Jump to ContentJump to Main Navigation
Show BoatPerforming Race in an American Musical$
Users without a subscription are not able to see the full content.

Todd Decker

Print publication date: 2012

Print ISBN-13: 9780199759378

Published to Oxford Scholarship Online: January 2013

DOI: 10.1093/acprof:oso/9780199759378.001.0001

Show Summary Details
Page of

PRINTED FROM OXFORD SCHOLARSHIP ONLINE (www.oxfordscholarship.com). (c) Copyright Oxford University Press, 2018. All Rights Reserved. Under the terms of the licence agreement, an individual user may print out a PDF of a single chapter of a monograph in OSO for personal use (for details see http://www.oxfordscholarship.com/page/privacy-policy).date: 23 June 2018

A Ziegfeld Soprano and a Shubert Tenor

A Ziegfeld Soprano and a Shubert Tenor

Chapter:
(p.71) 4 A Ziegfeld Soprano and a Shubert Tenor
Source:
Show Boat
Author(s):

Todd Decker

Publisher:
Oxford University Press
DOI:10.1093/acprof:oso/9780199759378.003.0004

The performers playing the six white leads in Show Boat exercised considerable influence over how Hammerstein and Kern wrote their roles. Draft scripts and other archival evidence demonstrate the power performers exercised over the process of making Show Boat in 1927. The vaudeville team of Eva Puck and Sammy White moved Ellie and Frank into a contemporary Twenties musical comedy idiom. Songs written specifically for operetta tenor Howard Marsh as Ravenal were substantially different in range and style from those composed before Marsh was cast, tilting the show towards operetta. Variety performer Norma Terris as Magnolia used her clout as a star to shape her character's vocal identity as a musical comedy role defined by white rather than black style.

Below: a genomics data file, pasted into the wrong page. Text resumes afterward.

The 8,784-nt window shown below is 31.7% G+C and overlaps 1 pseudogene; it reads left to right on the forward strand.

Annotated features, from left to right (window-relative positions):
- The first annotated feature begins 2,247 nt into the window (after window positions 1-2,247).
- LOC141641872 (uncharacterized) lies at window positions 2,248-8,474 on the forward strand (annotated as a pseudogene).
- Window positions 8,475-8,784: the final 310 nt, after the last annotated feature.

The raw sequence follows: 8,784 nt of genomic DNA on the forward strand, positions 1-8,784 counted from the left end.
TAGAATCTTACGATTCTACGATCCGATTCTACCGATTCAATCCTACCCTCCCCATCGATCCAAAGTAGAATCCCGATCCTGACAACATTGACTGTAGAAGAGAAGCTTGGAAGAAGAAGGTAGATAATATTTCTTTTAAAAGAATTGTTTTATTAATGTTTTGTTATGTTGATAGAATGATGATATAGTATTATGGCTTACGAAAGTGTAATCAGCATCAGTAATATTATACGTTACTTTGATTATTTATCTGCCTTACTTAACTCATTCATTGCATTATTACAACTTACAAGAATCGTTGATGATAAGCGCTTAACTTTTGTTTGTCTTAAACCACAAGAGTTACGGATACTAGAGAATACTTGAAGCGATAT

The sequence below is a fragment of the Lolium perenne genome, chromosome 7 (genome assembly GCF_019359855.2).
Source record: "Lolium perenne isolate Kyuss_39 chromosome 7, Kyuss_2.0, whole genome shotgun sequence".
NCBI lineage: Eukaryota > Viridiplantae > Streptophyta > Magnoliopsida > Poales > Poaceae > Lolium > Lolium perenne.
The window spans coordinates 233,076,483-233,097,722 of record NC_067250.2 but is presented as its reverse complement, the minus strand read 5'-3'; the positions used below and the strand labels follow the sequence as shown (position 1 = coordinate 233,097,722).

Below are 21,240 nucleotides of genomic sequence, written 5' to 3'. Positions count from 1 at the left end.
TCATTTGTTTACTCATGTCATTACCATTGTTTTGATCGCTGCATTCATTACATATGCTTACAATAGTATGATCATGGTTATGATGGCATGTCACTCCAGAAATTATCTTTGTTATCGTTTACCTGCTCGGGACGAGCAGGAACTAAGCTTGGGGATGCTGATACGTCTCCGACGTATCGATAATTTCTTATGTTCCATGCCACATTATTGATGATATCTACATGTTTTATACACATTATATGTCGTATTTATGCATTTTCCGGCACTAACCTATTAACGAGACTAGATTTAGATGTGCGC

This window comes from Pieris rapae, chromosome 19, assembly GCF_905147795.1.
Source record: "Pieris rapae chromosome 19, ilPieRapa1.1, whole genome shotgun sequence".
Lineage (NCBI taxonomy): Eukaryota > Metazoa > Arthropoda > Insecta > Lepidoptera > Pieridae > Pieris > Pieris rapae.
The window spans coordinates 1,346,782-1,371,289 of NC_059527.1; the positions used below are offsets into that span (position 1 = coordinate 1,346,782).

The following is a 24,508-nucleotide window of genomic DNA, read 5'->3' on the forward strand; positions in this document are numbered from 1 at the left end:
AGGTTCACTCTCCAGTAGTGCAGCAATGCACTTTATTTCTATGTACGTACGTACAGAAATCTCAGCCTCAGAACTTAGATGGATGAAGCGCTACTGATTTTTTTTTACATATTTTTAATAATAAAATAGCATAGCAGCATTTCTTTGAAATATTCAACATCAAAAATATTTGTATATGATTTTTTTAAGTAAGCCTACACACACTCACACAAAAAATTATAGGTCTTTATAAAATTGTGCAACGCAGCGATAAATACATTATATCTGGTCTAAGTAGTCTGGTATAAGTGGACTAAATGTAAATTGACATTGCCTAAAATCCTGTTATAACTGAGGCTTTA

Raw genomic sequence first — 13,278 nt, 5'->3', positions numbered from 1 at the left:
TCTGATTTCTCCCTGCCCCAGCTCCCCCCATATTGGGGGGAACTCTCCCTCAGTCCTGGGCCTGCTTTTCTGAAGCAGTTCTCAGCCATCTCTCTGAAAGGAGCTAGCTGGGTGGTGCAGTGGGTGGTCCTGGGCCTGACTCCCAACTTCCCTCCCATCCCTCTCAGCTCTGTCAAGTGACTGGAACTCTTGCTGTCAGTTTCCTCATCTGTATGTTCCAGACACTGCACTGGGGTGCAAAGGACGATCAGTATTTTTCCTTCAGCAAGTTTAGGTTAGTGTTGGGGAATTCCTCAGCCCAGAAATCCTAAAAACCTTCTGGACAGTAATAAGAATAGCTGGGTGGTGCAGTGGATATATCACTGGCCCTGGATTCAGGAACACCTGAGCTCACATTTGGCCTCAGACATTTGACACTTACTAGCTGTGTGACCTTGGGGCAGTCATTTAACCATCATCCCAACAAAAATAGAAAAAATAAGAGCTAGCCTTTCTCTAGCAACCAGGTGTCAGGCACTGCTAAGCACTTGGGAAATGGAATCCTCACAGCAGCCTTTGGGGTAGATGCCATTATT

Keywords:   Norma Terris, Howard Marsh, Charles Winninger, Edna May Oliver, Eva Puck, Sammy White, Jules Bledsoe, Sigmund Romberg, The Student Prince, Blossom Time

Oxford Scholarship Online requires a subscription or purchase to access the full text of books within the service. Public users can however freely search the site and view the abstracts and keywords for each book and chapter.

Please, subscribe or login to access full text content.

If you think you should have access to this title, please contact your librarian.

To troubleshoot, please check our FAQs , and if you can't find the answer there, please contact us .